Back to top


Individual Taxation Questions


Business Questions and Compliance Issues


Is the person providing services for my business an employee or independent contractor?

What are the advantages and disadvantages of C-Corporations, S-Corproations and Limited Liability Companies?

How can I deduct the business use of my personal vehicle?

I operate my business from my home. Can I take a deduction?

What documentation is required to substantiate this deduction?


1.    Question:  Does the IRS ever contact a tax payer or the tax preparer by email or phone to initiate an audit?
        Answer:   Should your account be selected for audit, you will be notified:


  • First by direct mail, the letter will request that you contact the agent assigned to the case.  After the initial contact, the agent assigned to your case may contact you by telephone.
  • Should a tax payer not respond to the audit letter sent by the Internal Revenue Service, an agent does have the authority to contact you by telephone.
  • E-mail notification is not used by the IRS.

2.    Question:  Does filing an amended return affect the return selection process for an audit?
        Answer:  Selecting a return for audit does not always suggest that an error has been made; returns are selected using a variety of methods, including:

  • Random selection and computer screening - sometimes returns are selected based solely on a statistical formula.
  • Document matching - when payer records, such as Forms W-2 or Form 1099, don't match the information reported.
  • Related examinations - returns may be selected for audit when they involve issues or transactions with other taxpayers, such as business partners or investors, whose returns were selected for audit.

3.    Question:  How far back can the IRS go to audit my return?
       Answer:  The tax laws require you to retain all tax related documentation utilized to prepare your return, those records generally should be kept for three years from the date the tax return was filed.  Our recommendation is to maintain these records for seven years.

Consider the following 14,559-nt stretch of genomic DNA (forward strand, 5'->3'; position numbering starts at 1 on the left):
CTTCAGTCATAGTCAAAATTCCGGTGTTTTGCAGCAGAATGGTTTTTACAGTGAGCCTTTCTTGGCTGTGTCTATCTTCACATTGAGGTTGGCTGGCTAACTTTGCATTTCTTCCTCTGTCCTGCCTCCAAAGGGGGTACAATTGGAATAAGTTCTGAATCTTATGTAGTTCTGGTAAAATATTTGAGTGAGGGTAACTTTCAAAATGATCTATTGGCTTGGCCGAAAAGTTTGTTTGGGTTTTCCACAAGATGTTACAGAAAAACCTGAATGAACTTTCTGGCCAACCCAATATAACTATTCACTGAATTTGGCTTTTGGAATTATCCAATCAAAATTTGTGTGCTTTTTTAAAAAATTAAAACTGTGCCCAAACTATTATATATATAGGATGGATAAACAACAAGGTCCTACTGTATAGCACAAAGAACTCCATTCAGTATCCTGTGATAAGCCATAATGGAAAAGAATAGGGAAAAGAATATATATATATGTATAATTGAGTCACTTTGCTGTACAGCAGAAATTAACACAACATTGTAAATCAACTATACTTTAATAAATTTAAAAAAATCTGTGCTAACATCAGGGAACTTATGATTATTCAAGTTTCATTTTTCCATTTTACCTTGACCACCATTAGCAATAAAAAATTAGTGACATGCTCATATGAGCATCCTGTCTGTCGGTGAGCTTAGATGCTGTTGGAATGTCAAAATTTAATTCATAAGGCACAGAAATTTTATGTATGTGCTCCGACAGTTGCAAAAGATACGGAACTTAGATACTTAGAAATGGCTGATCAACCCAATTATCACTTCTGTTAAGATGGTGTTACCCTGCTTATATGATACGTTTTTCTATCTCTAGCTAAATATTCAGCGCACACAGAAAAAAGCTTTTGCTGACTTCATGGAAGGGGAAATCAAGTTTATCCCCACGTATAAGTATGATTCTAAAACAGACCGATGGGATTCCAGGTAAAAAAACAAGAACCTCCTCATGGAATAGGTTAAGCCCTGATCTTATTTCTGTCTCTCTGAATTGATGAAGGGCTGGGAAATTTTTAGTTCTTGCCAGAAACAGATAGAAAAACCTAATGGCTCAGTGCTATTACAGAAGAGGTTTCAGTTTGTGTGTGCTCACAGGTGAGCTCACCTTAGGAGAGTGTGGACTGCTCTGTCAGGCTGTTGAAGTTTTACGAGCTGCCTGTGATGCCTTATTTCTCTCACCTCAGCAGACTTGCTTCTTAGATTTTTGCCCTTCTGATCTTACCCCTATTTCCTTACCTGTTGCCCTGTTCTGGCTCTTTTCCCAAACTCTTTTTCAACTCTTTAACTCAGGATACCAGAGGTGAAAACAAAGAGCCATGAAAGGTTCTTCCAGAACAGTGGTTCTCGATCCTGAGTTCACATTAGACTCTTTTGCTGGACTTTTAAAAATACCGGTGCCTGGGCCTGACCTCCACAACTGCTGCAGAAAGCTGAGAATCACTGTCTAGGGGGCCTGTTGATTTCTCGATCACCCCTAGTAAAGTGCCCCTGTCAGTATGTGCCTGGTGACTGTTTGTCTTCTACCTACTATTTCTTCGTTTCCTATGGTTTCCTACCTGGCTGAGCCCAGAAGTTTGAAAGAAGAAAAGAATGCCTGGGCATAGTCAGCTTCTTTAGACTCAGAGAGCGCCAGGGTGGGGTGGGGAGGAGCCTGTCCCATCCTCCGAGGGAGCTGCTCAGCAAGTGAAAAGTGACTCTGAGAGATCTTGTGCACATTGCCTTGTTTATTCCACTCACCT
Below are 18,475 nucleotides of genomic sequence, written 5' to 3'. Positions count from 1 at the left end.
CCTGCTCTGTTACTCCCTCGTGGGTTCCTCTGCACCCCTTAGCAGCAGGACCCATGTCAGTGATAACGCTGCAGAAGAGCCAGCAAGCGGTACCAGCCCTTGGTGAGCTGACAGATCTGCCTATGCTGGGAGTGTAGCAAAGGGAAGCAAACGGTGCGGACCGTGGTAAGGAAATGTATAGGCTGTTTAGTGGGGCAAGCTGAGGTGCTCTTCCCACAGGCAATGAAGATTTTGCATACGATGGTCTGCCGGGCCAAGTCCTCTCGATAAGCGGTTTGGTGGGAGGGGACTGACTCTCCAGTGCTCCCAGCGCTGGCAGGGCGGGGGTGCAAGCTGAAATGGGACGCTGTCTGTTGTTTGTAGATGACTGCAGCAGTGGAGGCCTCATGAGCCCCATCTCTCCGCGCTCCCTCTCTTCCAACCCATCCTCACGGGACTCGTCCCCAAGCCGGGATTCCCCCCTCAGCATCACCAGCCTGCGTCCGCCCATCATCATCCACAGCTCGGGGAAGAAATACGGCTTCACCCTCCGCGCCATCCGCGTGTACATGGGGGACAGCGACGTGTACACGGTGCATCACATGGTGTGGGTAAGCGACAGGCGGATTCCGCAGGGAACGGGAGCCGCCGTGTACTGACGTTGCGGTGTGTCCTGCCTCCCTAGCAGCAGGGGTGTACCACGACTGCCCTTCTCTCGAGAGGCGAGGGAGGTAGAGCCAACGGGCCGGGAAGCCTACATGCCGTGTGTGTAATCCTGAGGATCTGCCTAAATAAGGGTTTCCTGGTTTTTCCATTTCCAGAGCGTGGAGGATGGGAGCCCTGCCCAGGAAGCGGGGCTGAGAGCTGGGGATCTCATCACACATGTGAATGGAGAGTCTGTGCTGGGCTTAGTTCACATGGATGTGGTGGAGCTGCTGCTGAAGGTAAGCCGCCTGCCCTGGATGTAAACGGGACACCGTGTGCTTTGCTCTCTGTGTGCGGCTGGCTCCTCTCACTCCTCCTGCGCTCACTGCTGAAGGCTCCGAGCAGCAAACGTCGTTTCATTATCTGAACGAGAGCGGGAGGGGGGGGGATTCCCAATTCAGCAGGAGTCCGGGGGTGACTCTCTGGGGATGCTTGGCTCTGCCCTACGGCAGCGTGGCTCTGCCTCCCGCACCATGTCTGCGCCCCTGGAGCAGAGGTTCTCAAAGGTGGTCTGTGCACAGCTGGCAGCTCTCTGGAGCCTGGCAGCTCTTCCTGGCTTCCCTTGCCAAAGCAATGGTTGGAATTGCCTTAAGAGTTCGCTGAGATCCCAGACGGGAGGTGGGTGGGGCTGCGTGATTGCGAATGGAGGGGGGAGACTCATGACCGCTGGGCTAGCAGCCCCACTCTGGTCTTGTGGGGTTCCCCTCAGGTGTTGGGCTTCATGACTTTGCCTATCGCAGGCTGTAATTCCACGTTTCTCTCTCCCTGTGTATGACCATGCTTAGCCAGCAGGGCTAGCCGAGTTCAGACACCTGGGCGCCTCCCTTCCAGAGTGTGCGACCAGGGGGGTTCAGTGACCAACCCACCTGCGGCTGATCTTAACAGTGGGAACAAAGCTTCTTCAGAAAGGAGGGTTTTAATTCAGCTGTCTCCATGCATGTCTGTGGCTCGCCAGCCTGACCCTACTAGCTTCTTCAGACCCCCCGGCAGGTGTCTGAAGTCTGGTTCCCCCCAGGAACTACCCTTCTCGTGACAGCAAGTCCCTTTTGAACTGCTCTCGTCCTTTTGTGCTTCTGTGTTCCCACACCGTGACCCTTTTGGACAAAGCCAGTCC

If records are kept electronically, the IRS may request those in lieu of or in addition to other types of manual records. Contact your auditor to determine what can be accepted to ensure a software program is compatible with the IRS's.


4.    Question:  If I can’t pay my tax liability, can I make installment payments?
        Answer:  If you're financially unable to pay your tax debt immediately, you can make monthly payments through an installment agreement. As long as you pay your tax debt in full, you can reduce or eliminate your payment of penalties or interest, and avoid the fee associated with setting up the agreement.
Before applying for any payment agreement, you must file all required tax returns.


5.    Question:  Can I receive a tax refund if I am currently making payments under an installment agreement or payment plan for a prior year’s federal taxes?
        Answer: No. A condition of your installment agreement is that the IRS will automatically apply any refund due to you against taxes you owe.

  • Because your refund is not applied toward your regular monthly payment, you must continue making your installment agreement payments as scheduled and in full.
  • Regardless whether you are participating in an installment agreement or other payment arrangement with the IRS, you may not receive your refund if you owe certain past-due amounts, such as federal tax, state tax, a student loan, or child support.  Contact our office if you have any questions.